About how much moneys the count can provide decides not only the fact of possession but also level of development and existing laws (look: Laws: General laws). Important is a number of castles, cities and bishoprics and their development. Every from the mentioned structure provides other profits. Fortresses guarantee lot of warriors but not lot of money whereas cities provides lot of gold and big fleet but only few soldiers. Bishoprics are in between, assuring both gold and warriors.
In every county (also dependent on indirectly) you may construct new structures, but every next will be pricier about 100 coins. Usually it's worth to develop your counties as much as you can, thanks to which you may create strong country. But remember not to award your subordinates with too many expanded lands at once (it's preferably that one character doesn't have more than one city/castle/church) because sooner or later it will be dangerous. What is important, it's more profitable to develop your lands than those belonging to your vassals. In such way you avoid middlemen, what maximizes your incomes.
Built cities, bishoprics and castles may be developed on various ways. Different cultures and religions have other bonuses and structures, but all are depended on the technological level of the county. The higher it is, the better (and pricier) buildings you may have and the longer time it takes to construct them. If you don't have lot of money, you should focus on upgrading those existing structures, because many of them are cheap and very useful. Particularly it's worth to upgrade main structures (in the right upper corner of the county window, screen above) because they are ascribed directly to the player and can't rebel. It's crucial during civil wars, since it let you generate high incomes and big armies despite war chaos.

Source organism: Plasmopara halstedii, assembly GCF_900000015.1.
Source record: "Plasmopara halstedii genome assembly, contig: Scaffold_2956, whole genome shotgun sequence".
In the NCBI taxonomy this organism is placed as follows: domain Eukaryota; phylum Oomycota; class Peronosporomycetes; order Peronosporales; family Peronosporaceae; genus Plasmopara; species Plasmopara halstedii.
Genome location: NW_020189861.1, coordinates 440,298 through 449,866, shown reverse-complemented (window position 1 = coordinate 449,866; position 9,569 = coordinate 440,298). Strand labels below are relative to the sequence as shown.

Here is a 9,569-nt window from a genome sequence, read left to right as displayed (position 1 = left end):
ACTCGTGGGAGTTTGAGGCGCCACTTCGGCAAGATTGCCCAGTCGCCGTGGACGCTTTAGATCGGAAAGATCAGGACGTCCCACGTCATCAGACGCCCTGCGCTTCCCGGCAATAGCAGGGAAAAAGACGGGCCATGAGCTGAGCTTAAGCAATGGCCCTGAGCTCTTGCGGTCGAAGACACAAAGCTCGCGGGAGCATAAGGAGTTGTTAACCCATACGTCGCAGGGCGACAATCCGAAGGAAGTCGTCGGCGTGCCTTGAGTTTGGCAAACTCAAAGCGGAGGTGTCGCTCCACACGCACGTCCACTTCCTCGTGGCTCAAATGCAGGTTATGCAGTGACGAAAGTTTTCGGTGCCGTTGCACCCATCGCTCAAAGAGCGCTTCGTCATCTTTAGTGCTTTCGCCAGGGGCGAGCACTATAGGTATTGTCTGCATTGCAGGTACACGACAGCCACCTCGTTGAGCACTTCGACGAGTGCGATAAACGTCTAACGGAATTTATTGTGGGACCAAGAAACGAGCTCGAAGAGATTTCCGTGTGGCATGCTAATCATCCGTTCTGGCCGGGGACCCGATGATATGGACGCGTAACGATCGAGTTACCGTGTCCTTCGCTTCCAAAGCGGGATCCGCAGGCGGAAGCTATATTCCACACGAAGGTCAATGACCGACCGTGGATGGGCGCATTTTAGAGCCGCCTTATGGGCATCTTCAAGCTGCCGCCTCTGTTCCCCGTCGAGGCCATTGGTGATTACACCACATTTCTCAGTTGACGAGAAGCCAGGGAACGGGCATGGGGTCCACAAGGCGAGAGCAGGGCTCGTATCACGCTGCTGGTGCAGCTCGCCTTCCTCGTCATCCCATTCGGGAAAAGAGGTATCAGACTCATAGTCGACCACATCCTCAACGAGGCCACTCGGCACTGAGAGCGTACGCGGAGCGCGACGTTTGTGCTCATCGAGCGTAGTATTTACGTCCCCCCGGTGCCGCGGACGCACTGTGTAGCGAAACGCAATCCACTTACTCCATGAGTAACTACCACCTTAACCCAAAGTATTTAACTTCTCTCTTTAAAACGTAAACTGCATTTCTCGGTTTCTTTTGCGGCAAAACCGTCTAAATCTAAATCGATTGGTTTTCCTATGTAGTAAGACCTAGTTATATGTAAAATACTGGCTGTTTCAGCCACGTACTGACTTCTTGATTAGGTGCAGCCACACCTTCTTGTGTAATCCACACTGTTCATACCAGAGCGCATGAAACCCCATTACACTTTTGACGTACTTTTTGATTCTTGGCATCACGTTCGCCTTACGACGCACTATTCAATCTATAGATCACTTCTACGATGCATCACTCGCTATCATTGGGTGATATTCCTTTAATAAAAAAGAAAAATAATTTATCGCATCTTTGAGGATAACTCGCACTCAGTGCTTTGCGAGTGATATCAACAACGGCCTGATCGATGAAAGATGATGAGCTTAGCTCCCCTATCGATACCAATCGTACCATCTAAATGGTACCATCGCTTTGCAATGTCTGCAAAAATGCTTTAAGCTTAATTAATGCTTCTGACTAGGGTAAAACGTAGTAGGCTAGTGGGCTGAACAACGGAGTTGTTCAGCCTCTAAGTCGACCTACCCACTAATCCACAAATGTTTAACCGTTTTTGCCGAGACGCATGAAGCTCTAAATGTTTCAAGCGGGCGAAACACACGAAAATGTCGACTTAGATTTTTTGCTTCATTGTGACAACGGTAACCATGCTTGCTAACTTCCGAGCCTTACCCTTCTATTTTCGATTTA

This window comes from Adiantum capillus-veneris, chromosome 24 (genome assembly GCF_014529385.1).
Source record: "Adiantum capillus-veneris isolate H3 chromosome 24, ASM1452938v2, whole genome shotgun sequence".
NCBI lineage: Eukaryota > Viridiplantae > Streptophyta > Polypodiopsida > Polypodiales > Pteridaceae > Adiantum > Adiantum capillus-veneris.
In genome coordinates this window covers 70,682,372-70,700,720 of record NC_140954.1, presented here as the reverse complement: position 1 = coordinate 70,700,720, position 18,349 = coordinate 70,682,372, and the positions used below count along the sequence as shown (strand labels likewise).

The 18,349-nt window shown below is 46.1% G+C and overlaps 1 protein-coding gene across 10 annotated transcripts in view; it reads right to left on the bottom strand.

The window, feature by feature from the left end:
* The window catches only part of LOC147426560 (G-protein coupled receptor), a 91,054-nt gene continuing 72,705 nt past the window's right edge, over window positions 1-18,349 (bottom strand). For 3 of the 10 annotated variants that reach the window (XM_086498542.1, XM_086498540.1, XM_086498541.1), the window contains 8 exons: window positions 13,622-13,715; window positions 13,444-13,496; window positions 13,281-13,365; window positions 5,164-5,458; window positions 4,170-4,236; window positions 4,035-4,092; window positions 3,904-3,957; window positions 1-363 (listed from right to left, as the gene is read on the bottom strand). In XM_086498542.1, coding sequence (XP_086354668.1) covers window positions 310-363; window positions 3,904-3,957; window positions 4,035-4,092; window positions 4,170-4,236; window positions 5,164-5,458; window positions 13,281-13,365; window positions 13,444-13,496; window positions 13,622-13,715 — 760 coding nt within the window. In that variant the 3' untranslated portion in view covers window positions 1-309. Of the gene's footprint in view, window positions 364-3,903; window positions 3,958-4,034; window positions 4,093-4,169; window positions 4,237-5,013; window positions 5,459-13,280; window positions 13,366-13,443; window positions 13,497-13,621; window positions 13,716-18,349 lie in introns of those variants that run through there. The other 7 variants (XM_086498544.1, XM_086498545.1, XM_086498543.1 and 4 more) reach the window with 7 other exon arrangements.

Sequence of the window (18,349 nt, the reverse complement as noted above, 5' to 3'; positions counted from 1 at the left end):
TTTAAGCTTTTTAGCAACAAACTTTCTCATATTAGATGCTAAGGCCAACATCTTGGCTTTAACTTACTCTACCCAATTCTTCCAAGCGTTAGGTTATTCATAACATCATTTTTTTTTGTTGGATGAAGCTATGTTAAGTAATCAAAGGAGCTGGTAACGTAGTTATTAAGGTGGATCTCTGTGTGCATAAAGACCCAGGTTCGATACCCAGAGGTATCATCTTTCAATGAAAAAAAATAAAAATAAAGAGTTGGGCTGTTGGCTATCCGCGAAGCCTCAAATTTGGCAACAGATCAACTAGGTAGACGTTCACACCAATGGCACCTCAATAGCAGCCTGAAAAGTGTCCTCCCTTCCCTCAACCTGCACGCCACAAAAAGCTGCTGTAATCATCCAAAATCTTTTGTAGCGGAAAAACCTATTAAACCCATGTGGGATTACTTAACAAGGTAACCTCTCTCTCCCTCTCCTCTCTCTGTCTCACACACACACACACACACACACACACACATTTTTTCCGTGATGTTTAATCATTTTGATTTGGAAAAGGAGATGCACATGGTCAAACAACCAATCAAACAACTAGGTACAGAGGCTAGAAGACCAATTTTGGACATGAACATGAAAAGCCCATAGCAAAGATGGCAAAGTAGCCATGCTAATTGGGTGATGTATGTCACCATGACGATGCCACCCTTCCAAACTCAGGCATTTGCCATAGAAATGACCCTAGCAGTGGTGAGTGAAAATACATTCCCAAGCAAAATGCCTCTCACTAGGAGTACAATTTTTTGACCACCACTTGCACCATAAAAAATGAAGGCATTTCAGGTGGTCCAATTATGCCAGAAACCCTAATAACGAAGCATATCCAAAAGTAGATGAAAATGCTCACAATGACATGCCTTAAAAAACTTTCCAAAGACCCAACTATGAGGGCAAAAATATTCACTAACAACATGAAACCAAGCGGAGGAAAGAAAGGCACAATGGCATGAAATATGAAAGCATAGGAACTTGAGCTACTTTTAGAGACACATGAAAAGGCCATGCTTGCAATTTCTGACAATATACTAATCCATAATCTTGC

But sometimes happens that despite advancement and structures, the income from the county isn't satisfactory. Reasons can be various. You need to remember, that if the estate belongs to the vassal, your incomes will be always smaller. Even so, it's not always good idea to take the land from the vassal, because it may end with a rebellion or a civil war. The problem doesn't exist if the character was a traitor and attacked you. In such case you can rob him without any consequences (look at: Intrigues: Prisoners).
Other factors that affect incomes from the province, are internal reasons like culture, religion and dissatisfaction. If the county was recently conquered, the citizens won't want pay to the new ruler. Similarly, when your culture or religion is different. Problem with war solves automatically: after some time peasants get used to you. It's a bit worse in case of religion. To convert citizens you have to send there a court chaplain to begin proper actions (Head Local Inquisition). While with the culture you can do nothing. Sometimes population will take your customs, but it's rare. Alternatively you may send there a steward who has a same culture as the citizens, but it's dangerous. During a war, he will have a strong support there.